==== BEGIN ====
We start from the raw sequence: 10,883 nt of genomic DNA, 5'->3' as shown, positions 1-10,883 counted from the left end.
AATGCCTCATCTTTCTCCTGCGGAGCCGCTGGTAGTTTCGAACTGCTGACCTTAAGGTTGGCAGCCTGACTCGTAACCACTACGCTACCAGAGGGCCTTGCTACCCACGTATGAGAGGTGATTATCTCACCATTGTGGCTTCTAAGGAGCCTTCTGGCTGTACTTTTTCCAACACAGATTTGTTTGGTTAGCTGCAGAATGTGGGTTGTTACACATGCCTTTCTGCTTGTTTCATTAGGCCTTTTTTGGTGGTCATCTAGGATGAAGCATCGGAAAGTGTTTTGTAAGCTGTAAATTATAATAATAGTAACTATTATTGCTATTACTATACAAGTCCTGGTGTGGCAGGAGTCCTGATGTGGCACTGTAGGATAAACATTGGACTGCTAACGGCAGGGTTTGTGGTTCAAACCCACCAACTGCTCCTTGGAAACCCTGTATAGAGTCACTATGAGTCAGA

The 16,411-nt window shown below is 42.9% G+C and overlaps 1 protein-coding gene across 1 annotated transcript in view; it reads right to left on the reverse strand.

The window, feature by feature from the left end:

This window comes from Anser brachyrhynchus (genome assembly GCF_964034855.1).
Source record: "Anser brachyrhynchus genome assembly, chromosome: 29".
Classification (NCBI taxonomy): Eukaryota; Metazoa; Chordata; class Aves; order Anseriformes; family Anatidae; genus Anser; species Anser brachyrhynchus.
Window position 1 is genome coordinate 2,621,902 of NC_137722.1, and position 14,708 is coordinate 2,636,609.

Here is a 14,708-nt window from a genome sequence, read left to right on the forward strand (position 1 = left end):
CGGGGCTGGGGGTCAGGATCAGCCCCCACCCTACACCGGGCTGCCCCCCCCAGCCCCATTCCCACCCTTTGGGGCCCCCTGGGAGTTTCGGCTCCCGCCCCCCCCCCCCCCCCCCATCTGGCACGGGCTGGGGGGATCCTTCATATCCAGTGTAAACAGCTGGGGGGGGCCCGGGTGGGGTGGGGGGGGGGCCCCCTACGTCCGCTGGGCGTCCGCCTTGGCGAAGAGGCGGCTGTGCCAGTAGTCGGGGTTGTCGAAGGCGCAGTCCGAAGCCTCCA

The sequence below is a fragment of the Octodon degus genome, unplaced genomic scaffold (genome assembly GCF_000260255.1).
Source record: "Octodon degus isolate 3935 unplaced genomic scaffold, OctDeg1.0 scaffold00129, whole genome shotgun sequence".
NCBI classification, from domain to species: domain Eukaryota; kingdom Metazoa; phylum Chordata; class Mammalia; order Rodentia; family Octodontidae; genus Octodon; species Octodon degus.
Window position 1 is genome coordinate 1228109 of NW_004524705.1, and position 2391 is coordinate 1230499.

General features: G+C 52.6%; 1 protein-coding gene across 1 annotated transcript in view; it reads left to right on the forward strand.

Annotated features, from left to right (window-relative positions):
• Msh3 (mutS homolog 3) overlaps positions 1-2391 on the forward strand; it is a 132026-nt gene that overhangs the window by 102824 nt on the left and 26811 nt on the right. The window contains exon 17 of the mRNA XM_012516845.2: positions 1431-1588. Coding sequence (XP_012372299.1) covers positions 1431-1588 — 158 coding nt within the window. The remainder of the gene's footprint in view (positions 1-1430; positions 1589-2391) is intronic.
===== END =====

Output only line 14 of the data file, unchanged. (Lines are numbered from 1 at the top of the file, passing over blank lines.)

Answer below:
Window position 1 is genome coordinate 1228109 of NW_004524705.1, and position 2391 is coordinate 1230499.